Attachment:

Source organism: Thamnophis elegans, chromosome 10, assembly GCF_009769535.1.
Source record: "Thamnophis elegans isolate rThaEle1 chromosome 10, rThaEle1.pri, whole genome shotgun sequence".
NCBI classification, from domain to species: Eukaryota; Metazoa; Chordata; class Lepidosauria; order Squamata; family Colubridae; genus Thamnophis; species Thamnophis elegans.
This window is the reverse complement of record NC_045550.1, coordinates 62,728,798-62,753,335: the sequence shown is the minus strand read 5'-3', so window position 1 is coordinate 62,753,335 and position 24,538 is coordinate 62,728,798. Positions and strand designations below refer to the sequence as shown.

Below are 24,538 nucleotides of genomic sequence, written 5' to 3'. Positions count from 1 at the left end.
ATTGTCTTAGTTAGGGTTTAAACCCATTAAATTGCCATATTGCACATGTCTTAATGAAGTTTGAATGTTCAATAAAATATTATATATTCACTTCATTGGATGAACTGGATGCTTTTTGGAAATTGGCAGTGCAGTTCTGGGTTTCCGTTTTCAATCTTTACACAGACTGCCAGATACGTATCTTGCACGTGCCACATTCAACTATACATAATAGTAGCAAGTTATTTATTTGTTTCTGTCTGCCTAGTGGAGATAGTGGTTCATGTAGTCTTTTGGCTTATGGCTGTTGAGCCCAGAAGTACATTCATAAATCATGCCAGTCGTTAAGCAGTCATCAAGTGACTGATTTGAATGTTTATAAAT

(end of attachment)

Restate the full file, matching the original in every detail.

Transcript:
Source organism: Thamnophis elegans, chromosome 10, assembly GCF_009769535.1.
Source record: "Thamnophis elegans isolate rThaEle1 chromosome 10, rThaEle1.pri, whole genome shotgun sequence".
NCBI classification, from domain to species: Eukaryota; Metazoa; Chordata; class Lepidosauria; order Squamata; family Colubridae; genus Thamnophis; species Thamnophis elegans.
This window is the reverse complement of record NC_045550.1, coordinates 62,728,798-62,753,335: the sequence shown is the minus strand read 5'-3', so window position 1 is coordinate 62,753,335 and position 24,538 is coordinate 62,728,798. Positions and strand designations below refer to the sequence as shown.

Below are 24,538 nucleotides of genomic sequence, written 5' to 3'. Positions count from 1 at the left end.
ATTGTCTTAGTTAGGGTTTAAACCCATTAAATTGCCATATTGCACATGTCTTAATGAAGTTTGAATGTTCAATAAAATATTATATATTCACTTCATTGGATGAACTGGATGCTTTTTGGAAATTGGCAGTGCAGTTCTGGGTTTCCGTTTTCAATCTTTACACAGACTGCCAGATACGTATCTTGCACGTGCCACATTCAACTATACATAATAGTAGCAAGTTATTTATTTGTTTCTGTCTGCCTAGTGGAGATAGTGGTTCATGTAGTCTTTTGGCTTATGGCTGTTGAGCCCAGAAGTACATTCATAAATCATGCCAGTCGTTAAGCAGTCATCAAGTGACTGATTTGAATGTTTATAAAT